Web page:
•    However, 18 July Memo is specifically for the ADS. The use of other RF directed
       energy systems for assessing, training, and demonstrating would need to have a
       similar exemption for exceeding the MPE limits. PMS 405 is also asking for
       assistance with this aspect.

  •    PMS 405 has also written a request for assistance from the Department of Defense
       Radio Frequency Working Group (DOD RFRWG), which is chaired by Head, Non-
       Ionizing Radiation Branch at BUMED.

22 Mar 2006                                                                              22 of 40
22 Mar 2006   23 of 40
Human Research Participation:
                                                                                      15-40 m

                                                                               sub je ct start area
Protocol Objective: To quantify the             5-10 m
                                                              ba rrier
effects of small-diameter, 95-GHz
millimeter wave (MMW) exposure on                                                     5-10 m
non-stationary (moving) humans.                                                                       ba rrier

Specifically, we propose to test the                                                  5-10 m
effectiveness of a 400-W system in a         (1 b arrier      ba rrier
laboratory setting.                        eve ry 5-10 m)

                                                                                                                 30-100 m
Subjects will traverse a course at the
end of which they will be required to               exit
                                                   d oor
perform a task involving fine motor skills
                                                                            3-6 m
in order to exit the course, all while being
targeted by the 95-GHz system.                                           ba rrier

4 Runs, 2 with beam, 2 without                  10-20 m
                                                            1-2 m

Medical Assessment before and After.                                                transmitter

22 Mar 2006                                                                                                      24 of 40
                                  Other Recent RF Issues
•   Request by a Law Firm representing the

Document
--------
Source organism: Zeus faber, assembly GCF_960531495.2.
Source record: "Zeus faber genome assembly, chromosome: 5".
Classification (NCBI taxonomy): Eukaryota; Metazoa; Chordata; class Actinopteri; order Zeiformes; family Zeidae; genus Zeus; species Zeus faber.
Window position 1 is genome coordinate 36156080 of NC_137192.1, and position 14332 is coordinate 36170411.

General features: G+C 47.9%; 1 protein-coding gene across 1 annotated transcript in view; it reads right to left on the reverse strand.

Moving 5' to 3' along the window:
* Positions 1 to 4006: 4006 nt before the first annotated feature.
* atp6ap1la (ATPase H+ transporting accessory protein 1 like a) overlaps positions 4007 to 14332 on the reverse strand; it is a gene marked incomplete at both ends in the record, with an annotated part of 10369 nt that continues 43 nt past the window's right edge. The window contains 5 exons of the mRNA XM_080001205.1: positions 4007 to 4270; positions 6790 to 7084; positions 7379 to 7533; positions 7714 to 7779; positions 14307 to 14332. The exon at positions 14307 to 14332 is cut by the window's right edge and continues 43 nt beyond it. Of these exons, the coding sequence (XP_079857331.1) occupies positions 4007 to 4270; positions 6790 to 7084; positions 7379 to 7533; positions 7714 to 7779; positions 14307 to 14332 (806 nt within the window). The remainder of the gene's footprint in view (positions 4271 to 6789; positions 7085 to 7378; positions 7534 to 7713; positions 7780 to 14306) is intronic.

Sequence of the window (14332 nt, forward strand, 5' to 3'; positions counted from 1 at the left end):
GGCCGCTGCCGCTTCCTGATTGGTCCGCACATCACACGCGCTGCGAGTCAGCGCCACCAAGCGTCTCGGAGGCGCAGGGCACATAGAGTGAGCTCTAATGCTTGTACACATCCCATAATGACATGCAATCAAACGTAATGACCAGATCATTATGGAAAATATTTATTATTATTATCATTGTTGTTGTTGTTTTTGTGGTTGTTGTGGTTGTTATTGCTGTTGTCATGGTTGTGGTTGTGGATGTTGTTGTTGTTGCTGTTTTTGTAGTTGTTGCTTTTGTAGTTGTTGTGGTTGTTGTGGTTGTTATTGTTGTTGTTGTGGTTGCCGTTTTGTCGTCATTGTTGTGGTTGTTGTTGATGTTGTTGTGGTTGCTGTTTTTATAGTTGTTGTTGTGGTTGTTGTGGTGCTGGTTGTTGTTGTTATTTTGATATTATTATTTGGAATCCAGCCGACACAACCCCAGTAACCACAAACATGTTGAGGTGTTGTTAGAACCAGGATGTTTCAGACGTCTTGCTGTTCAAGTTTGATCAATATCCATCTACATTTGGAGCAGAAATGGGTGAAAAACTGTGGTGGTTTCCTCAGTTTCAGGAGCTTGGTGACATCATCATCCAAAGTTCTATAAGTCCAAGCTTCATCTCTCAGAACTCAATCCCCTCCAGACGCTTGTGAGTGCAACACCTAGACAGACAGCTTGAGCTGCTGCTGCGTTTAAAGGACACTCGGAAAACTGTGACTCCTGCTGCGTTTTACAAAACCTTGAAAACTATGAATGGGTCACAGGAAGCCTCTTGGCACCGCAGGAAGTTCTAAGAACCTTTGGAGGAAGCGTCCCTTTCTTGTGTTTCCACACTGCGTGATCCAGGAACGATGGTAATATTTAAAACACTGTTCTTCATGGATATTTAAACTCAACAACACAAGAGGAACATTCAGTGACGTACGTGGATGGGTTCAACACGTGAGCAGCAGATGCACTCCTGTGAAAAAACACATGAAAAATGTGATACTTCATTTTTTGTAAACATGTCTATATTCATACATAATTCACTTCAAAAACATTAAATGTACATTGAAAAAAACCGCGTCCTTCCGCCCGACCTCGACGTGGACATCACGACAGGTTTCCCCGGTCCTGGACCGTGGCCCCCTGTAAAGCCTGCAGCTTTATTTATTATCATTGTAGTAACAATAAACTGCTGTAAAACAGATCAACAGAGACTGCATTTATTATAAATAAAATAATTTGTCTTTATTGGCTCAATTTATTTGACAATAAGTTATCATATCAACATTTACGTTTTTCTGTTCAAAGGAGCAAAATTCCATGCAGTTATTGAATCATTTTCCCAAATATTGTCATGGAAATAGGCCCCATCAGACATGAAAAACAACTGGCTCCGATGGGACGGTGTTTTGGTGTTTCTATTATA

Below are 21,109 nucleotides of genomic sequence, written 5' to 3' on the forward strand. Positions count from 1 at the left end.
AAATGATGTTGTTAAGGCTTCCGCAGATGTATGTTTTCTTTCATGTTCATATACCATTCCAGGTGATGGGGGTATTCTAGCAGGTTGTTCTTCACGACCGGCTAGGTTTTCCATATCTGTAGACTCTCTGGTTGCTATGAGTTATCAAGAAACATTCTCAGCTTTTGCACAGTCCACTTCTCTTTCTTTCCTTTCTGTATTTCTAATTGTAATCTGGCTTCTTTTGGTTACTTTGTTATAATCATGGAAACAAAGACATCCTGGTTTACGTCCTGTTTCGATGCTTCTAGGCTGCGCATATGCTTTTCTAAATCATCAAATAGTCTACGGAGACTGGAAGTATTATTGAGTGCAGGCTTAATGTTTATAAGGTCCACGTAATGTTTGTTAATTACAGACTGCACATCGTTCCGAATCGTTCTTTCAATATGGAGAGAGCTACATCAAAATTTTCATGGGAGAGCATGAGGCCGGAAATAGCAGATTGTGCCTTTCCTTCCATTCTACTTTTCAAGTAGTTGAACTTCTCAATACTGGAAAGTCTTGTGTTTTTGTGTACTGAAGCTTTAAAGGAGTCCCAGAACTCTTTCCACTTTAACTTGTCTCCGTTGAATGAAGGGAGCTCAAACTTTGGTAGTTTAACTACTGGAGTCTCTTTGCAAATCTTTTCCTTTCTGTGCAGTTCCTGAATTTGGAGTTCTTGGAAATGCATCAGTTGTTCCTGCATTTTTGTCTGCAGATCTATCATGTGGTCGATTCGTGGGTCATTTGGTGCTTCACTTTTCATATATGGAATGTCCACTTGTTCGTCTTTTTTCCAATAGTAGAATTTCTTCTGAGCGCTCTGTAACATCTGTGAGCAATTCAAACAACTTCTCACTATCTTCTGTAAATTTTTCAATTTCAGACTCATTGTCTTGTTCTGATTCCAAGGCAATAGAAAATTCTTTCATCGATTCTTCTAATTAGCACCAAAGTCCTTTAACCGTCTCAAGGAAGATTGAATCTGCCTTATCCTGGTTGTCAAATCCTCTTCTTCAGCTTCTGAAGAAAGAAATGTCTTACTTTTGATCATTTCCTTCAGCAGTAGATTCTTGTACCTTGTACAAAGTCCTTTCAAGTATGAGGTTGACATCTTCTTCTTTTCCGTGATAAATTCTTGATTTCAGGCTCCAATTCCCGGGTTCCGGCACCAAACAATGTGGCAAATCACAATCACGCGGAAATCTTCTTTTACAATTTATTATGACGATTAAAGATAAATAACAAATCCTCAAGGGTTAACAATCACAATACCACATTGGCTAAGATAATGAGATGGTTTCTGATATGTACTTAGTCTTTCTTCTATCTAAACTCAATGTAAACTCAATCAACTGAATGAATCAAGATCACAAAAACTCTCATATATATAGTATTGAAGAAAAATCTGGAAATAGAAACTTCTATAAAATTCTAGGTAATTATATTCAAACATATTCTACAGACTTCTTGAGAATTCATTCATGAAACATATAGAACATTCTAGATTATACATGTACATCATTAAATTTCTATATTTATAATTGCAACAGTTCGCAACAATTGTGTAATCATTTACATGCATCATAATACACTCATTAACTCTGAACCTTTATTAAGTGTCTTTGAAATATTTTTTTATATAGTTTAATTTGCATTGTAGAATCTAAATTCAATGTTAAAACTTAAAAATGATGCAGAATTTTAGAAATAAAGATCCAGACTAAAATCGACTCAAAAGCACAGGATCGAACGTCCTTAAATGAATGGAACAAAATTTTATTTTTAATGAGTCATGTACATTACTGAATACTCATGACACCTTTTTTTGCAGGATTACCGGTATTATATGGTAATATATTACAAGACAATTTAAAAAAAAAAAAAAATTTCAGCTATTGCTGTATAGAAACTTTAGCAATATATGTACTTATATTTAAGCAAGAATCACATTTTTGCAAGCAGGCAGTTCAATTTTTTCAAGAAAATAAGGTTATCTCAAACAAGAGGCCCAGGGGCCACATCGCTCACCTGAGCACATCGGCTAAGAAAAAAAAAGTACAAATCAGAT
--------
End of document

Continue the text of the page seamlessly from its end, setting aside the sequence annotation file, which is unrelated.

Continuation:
largest land developer in Hawaii (Castle &
    Cooke Homes) for BUMED to make a
    statement that the radio frequency (RF)
    transmissions, from existing and future
    antenna facilities, at the Naval Computer
    and Telecommunications Area Master
    Station Pacific (NCTAMS PAC), Wahiawa,
    Hawaii, would not create Electromagnetic
    Interference (EMI) with power tools and
    medical devices with residents just
    outside the base.

•   Report of potential RF over exposure
    during a flight on a Hawkeye surveillance
    aircraft. On the flight a ditching hatch was
    not fully seated in position. A gap of
    approximately 1/4 inch remained around
    the top edge. At some point the radar
    was turned on. The crew heard a ―sizzle‖
    on the ICS and immediately secured the
    RADAR. The IFF was on throughout the
    flight. The HF radio was used periodically
    throughout the flight. The HF was in high
    power 30-40 minutes and in low power for
    40-50 minutes

22 Mar 2006                                                25 of 40
                            Laser Health
     • Navy/Marine Corps commands or activities using Class 3b or above
       (Class 4) shall establish a laser safety organization, a hazard
       control program, medical surveillance program, and assign a
       Laser System Safety Officer (LSSO) per OPNAVINST 5100.27A/
       MCO 5104.1B, ―Navy Laser Hazards Control Program‖ (except for
       medical and industrial use of lasers which follow BUMEDINST
       6470.19A and additionally for medical use of lasers in health care
       facilities follow ANSI Z136.3).

     • LSSO is a generic term to represent an Administrative Laser Safety
       Officer (ALSO), a Technical Laser Safety Officer (TLSO), a Laser
       Safety Specialist (LSS), or a Range Laser Safety Specialist (RLSS).

     • The LSSO determines personnel enrollment in the Laser Medical
       Surveillance Program with guidance in BUMEDINST 6470.23,
       ―Medical Management of Non-Ionizing Radiation Casualties‖.

22 Mar 2006                                                           26 of 40
                             Laser Health
     • The Navy has accepted the ANSI Z136.1 standard for maximum
       permissible exposure (MPE) levels to which personnel may be
        – MPE, expressed in J/cm2 or W/cm2, depends on
              •   the laser wavelength
              •   the exposure duration, te
              •   the pulse repetition frequency, prf
              •   the nature of the exposure (intrabeam, diffuse
                  reflection, or skin)

22 Mar 2006                                                          27 of 40